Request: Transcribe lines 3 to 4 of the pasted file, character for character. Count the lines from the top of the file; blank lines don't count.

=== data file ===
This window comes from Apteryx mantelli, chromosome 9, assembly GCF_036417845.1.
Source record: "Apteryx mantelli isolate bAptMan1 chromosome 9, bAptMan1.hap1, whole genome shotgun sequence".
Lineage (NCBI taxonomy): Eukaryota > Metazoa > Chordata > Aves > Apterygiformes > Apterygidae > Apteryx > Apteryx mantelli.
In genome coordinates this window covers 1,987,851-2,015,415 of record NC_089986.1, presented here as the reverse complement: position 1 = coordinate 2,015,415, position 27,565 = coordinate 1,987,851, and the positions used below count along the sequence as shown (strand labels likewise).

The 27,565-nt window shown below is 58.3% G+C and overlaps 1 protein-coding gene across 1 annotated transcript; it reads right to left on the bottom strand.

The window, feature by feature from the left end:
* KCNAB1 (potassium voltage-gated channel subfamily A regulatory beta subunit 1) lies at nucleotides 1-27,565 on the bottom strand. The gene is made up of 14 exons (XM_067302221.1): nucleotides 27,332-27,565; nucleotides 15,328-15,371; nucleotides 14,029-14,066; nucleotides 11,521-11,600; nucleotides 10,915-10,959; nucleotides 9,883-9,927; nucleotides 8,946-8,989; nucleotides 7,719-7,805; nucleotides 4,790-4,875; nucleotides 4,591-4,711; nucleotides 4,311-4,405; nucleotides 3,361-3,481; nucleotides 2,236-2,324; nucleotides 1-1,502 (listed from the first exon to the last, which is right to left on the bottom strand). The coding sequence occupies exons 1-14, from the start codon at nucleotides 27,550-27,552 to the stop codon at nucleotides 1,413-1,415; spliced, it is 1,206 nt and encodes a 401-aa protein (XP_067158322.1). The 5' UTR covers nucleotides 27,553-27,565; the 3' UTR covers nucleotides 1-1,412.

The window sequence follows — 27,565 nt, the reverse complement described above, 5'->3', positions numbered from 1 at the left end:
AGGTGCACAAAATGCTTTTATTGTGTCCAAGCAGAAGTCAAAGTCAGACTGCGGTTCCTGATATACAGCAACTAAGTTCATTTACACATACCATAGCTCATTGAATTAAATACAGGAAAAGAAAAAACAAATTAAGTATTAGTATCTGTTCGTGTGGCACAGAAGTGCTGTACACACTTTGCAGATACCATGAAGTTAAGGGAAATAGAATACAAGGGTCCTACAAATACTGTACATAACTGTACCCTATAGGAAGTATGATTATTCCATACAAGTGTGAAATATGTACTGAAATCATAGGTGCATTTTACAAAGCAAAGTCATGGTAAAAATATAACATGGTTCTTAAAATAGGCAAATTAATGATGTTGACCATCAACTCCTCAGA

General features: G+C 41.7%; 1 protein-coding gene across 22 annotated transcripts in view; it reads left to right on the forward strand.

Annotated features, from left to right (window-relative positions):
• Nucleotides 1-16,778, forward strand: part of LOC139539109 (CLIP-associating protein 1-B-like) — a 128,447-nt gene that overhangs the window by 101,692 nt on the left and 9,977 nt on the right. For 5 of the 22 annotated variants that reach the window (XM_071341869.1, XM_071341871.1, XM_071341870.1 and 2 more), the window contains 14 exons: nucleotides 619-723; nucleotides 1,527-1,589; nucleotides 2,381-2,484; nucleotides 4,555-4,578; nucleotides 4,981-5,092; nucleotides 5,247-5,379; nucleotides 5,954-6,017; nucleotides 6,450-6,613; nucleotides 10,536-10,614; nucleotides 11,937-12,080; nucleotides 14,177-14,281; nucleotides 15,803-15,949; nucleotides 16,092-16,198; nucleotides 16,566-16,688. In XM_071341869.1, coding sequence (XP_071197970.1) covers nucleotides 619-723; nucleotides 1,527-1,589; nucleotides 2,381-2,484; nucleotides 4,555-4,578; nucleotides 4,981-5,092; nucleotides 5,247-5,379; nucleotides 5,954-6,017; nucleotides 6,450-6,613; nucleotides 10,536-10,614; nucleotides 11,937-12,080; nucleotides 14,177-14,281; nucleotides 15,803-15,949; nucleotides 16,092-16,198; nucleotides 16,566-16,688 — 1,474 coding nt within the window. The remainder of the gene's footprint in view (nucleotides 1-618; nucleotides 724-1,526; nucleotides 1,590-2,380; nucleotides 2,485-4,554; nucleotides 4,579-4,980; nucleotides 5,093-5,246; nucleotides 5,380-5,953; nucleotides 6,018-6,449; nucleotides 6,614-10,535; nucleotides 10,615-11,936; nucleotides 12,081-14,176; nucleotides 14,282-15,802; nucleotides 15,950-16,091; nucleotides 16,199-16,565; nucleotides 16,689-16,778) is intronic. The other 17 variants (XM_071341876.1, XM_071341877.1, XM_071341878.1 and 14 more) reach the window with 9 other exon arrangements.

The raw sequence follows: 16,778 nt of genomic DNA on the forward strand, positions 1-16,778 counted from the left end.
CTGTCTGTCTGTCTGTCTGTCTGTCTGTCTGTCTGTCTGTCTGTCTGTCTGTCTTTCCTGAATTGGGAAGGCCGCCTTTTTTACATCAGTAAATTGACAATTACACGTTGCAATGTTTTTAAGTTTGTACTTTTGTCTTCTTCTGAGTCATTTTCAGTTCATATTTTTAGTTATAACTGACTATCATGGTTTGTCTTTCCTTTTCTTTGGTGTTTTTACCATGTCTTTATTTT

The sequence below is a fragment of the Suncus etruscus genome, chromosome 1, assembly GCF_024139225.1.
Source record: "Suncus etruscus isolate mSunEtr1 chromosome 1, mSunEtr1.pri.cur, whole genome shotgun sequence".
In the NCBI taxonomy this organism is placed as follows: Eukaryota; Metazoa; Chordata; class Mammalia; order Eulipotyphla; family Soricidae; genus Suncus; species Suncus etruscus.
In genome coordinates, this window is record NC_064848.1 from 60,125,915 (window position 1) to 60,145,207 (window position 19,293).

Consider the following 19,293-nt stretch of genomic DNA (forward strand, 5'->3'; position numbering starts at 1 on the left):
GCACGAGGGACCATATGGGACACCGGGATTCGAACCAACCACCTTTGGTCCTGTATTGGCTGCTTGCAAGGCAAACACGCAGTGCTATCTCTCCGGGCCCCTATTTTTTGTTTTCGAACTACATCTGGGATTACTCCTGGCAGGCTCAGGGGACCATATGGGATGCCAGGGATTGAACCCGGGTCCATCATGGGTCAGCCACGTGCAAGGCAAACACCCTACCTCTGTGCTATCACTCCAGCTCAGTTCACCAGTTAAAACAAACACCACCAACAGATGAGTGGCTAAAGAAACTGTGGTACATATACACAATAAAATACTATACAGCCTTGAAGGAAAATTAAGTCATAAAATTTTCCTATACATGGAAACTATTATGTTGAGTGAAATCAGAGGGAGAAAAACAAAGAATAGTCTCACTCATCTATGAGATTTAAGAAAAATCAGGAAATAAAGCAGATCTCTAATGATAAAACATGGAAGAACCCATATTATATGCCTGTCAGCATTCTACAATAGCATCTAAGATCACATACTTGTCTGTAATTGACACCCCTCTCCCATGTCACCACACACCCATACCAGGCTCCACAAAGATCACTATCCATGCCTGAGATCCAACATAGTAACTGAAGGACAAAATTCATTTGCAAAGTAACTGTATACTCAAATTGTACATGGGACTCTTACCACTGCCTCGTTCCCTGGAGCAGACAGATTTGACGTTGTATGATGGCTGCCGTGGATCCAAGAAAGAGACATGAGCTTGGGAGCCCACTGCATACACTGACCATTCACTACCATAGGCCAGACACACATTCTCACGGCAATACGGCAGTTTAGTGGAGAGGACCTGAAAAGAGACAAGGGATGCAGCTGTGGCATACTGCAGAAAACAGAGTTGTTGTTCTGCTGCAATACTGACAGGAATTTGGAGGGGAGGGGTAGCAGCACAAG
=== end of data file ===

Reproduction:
Lineage (NCBI taxonomy): Eukaryota > Metazoa > Chordata > Aves > Apterygiformes > Apterygidae > Apteryx > Apteryx mantelli.
In genome coordinates this window covers 1,987,851-2,015,415 of record NC_089986.1, presented here as the reverse complement: position 1 = coordinate 2,015,415, position 27,565 = coordinate 1,987,851, and the positions used below count along the sequence as shown (strand labels likewise).